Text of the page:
A CALL is being made for Bolton Council to end its support for an "unspecified" congestion charge.

The motion will be debated by councillors tonight after being tabled by Cllr David Wilkinson, the Liberal Democrat highways spokesman.

Cllr Wilkinson, a Bolton representative on the Greater Manchester Passenger Transport Authority, is angry councillors have still not received details of the proposals.

A bid by the GMPTA to the Government for £1 billion to spend on public transport improvements for the region must include proposals for the controversial charge.

The Association of Greater Manchester Authorities, which includes Bolton and nine other councils, has backed the principle of a congestion charge. But it would only be implemented after transport improvements are in place.

However, Trafford, Rochdale and Stockport Councils have withdrawn their support, saying they have been left in the dark about the details of the congestion charging scheme.

Cllr Wilkinson's motion to a full meeting of Bolton Council says: "Despite a promise of full consultation, the Labour leadership of the GMPTA and AGMA is refusing to give any details of the proposed congestion charge until mid-May - conveniently after the local elections.

"This council resolves to withdraw support for an unspecified congestion charging scheme for Greater Manchester and asks the leader of the council and our representatives on the GMPTA to convey this to their respective bodies."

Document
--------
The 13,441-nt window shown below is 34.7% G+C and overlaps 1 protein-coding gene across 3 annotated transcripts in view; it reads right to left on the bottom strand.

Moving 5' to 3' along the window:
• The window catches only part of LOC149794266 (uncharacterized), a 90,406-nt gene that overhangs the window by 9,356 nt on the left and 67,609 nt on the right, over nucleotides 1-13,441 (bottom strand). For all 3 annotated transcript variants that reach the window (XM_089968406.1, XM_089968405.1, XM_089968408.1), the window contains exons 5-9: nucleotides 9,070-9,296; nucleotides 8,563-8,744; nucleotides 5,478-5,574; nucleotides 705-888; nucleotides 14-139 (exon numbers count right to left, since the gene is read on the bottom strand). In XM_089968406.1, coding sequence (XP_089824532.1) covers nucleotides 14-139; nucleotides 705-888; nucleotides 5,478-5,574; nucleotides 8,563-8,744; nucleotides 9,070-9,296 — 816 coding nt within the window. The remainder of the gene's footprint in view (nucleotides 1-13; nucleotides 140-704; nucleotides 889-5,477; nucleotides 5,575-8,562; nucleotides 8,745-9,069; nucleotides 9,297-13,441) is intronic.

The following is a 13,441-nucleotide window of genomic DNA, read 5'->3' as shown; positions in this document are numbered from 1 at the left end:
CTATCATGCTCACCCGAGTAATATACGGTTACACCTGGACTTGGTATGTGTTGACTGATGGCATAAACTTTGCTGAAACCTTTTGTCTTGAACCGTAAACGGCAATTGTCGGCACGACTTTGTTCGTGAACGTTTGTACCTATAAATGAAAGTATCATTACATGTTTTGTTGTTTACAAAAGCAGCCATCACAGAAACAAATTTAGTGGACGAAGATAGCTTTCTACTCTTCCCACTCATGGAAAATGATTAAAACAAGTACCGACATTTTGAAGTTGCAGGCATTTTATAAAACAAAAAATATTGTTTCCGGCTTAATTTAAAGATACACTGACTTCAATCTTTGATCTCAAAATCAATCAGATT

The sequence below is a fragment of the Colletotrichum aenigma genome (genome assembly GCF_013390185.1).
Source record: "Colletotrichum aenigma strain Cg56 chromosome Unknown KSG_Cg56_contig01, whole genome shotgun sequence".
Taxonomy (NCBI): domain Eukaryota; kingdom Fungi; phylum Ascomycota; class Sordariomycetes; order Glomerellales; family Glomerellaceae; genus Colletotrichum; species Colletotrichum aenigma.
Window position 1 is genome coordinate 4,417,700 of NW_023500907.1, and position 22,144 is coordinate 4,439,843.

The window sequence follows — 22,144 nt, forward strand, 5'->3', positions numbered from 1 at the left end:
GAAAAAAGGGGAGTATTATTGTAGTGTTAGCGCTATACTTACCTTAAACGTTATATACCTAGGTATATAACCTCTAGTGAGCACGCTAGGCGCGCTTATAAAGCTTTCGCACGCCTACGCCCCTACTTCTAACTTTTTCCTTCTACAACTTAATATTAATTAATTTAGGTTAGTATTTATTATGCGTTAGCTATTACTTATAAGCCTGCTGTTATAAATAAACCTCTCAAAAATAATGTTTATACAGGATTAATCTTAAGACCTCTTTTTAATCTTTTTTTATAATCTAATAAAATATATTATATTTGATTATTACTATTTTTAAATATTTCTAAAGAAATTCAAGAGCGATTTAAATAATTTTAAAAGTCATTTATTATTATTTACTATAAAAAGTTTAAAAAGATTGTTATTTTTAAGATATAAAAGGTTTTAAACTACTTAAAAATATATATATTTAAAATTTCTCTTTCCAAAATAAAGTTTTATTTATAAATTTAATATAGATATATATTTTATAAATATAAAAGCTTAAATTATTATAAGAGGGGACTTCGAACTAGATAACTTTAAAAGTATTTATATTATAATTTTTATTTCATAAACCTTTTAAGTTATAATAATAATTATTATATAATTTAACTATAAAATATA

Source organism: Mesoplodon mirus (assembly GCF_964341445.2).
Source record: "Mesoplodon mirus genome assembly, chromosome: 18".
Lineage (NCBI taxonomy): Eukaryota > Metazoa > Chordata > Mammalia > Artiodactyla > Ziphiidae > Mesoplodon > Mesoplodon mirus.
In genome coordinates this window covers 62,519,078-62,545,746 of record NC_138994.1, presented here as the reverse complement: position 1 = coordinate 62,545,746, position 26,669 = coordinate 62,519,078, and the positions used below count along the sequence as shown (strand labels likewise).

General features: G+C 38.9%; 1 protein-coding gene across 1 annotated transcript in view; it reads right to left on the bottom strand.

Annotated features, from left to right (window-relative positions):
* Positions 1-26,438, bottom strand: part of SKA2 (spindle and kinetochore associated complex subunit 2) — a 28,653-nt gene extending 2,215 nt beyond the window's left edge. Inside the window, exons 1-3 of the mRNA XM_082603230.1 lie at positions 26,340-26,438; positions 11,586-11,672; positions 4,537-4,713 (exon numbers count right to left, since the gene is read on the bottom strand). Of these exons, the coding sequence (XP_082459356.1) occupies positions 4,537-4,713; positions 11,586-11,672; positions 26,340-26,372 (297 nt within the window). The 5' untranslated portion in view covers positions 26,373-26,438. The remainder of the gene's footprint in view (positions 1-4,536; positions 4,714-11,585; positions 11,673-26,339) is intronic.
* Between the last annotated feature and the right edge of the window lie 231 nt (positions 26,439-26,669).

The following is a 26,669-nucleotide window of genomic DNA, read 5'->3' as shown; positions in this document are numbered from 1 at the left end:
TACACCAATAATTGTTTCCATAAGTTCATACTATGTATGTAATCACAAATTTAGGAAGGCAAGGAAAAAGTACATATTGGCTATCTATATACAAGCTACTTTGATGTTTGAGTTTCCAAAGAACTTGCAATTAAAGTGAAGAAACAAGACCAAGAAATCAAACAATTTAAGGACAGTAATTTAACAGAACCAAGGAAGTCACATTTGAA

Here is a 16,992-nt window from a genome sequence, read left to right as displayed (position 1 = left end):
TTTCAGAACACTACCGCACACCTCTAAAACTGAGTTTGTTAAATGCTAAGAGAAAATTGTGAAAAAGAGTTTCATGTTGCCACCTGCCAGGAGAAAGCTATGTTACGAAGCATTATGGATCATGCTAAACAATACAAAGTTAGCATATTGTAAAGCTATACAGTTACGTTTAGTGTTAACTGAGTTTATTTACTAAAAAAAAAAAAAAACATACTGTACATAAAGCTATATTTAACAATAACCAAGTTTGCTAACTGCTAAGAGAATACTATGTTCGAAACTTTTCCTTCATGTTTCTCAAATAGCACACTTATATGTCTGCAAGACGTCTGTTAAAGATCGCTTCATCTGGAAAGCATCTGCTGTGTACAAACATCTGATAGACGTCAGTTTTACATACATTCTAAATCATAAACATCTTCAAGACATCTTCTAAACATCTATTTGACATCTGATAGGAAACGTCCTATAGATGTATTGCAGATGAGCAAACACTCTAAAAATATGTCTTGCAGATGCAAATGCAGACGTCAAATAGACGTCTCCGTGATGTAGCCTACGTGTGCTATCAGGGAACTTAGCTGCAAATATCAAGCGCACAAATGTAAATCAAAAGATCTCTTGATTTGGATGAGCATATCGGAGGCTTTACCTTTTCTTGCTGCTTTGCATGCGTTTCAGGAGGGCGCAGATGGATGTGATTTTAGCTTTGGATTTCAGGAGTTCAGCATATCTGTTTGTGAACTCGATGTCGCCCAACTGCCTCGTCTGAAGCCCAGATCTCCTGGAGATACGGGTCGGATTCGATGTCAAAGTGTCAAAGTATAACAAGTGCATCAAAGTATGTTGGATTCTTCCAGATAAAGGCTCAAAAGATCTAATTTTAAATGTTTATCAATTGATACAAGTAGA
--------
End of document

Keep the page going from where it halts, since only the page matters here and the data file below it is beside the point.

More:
Cllr Wilkinson fears the proposals will arrive too late for councillors to debate the details at a full council meeting and suggest changes, with the bid due in to the Government by the end of July.

His call has won the support of Conservative highways spokesman Cllr John Walsh, whose party opposes the principle of congestion charging.

Cllr Walsh said: "The sentiment of the motion is sound but proper investment in the transport system should come from mainstream taxation, not a stealth tax like the congestion charge.

"We hear as much as £10 million has been spent on this bid to the Government, which may or may not get support. But the public has been offered very little consultation and it is a hurried process. There's not even been much council consultation besides senior members."

Cllr Nick Peel, Labour's Bolton representative on the GMPTA, said a special full council meeting could be arranged to debate the proposals if necessary.

He said: "Nobody would support an unspecified congestion charge. But we can't expect work on these proposals to be cut short just because there's an election coming up.

"Everybody would say yes' to £1 billion in improvements to public transport and as elected members we can take a mandate to bid to the Government for that money."

The GMPTA will make a recommendation to AGMA on the proposals which will have the final say on the bid.

Cllr Peel said he remained unclear about how much detail the congestion charge proposals would contain and whether they would include areas, roads and prices.

In Bolton, roads subject to the congestion charge could include Wigan Road, Blackburn Road, Bury Road, Tonge Moor Road and the A666 St Peter's Way.

The congestion charge would cost less than the £8 London charge. Satellite tracking, electronic tagging and licence-plate recognition technology all being considered.